It included 3,691 patients who presented for elective PCI at a hospital without on-site cardiac surgery capabilities and were randomized to get PCI there at one of the 10 participating community centers or to be transferred to one of seven partner hospitals with on-site cardiac surgery backup.
None of the secondary endpoints showed any significant difference between groups at 30 days or 1 year:
- Death from any cause
- Repeat revascularization
- Ischemia-driven target-vessel revascularization
- Target-lesion revascularization
- Definite or probable stent thrombosis
- Emergency coronary artery bypass
- Emergency or urgent PCI
- Major vascular complications
The only outcome trend of even borderline significance was for fewer stent thrombosis events in the on-site surgical backup hospitals (1.1% versus 2.1%, P=0.07).
The results were the same after adjusting for variance between hospitals.
Seven patients needed emergency surgery. All were transferred within 50 minutes; none died.
A random 10% of the patients checked angiographically to see how well their procedure had been done showed no difference between the two types of hospitals in procedural success, or proportion with complete revascularization.
Nor did sites without a cardiac program treat differently in terms of meeting guidelines for anatomical indications for PCI.
Limitations were lack of 12-month follow-up in 13% of patients, lack of generalizability to excluded patient groups, and lack of power for comparisons in individual components of the primary composite endpoint.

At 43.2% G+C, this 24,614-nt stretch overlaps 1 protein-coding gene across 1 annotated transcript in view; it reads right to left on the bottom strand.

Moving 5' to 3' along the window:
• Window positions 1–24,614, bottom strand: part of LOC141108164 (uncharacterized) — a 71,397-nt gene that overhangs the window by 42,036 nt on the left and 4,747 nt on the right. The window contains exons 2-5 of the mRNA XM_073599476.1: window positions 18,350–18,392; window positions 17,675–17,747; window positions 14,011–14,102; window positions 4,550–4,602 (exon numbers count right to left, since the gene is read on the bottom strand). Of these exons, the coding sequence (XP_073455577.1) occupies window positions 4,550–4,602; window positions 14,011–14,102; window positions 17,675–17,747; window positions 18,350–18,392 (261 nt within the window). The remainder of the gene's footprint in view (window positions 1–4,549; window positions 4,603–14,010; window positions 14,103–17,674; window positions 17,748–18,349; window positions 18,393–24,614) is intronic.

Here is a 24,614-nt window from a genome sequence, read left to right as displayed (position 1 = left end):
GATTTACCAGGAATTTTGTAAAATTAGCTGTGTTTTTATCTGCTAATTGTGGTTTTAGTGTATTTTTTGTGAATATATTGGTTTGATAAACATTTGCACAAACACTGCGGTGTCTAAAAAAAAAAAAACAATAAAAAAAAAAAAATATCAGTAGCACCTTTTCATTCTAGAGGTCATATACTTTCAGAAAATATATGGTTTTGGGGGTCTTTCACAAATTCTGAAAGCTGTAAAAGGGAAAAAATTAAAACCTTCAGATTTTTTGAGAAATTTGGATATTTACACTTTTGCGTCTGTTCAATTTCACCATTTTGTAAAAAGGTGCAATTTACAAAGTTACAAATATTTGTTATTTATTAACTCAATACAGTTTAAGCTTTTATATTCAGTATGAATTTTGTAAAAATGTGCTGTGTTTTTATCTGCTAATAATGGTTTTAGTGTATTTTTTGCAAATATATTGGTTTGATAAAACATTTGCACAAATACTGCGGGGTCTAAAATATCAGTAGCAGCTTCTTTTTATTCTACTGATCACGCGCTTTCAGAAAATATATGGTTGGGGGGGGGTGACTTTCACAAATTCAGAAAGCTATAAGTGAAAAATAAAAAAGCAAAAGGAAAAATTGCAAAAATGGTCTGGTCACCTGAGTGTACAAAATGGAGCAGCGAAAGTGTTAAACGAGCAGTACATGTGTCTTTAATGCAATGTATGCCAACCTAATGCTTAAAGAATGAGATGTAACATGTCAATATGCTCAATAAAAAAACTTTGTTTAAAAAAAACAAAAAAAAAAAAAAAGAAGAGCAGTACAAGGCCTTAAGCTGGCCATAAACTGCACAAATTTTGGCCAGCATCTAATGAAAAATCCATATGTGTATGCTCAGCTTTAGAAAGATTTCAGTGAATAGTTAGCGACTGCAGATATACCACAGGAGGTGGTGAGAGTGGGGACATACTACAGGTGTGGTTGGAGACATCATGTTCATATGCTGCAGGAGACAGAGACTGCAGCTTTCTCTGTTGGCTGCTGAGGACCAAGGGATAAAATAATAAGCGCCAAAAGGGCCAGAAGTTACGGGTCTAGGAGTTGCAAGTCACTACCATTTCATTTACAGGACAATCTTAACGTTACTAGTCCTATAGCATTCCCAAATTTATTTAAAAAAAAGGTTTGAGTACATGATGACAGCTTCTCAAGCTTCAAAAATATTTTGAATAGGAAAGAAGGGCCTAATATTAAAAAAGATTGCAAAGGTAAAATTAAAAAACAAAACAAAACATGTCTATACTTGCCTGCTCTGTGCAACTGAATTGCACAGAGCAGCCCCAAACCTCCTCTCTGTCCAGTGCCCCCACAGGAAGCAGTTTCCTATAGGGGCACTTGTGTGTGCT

Even though safety has been answered, there are still plenty of questions as programs like these roll out, Jacobs and others pointed out here.
"The fact that we can do it doesn't mean we should do it, so we need to think about how it's going to work," Harlan Krumholtz, MD, of Yale, told MedPage Today.
"The bigger question is how many sites do you need and to what degree is this improving the health of the population. I've seen sites grow where it seems to be part of a business model rather than someone taking a larger perspective of what the population needs."
It's possible that the strategy could bring down overall healthcare costs, Sundt suggested.
Eliminating the requirement for on-site surgical backup would mean PCI programs don't have to support the economics of small but expensive cardiac surgery programs, he explained.
On the other hand, this has to be balanced against overproliferation of PCI programs, Sundt added. "Every hospital on every corner shouldn't be doing it because they won't have high enough volume."
Another concern is how to provide truly informed consent and offer patients the option of surgery or PCI when seen at a center without an onsite cardiac surgery program, Sundt noted.
"How do you have a heart team approach at Our Lady of the Highways Hospital that doesn't have on-site cardiac surgery?" he posited. "You've got to adhere to appropriate use guidelines, you've got to have teleconferences."
Also, how will fellows get trained, Jacobs noted.
"The things we worry about are really not easy to study," she told MedPage Today. "We have to put our heads together."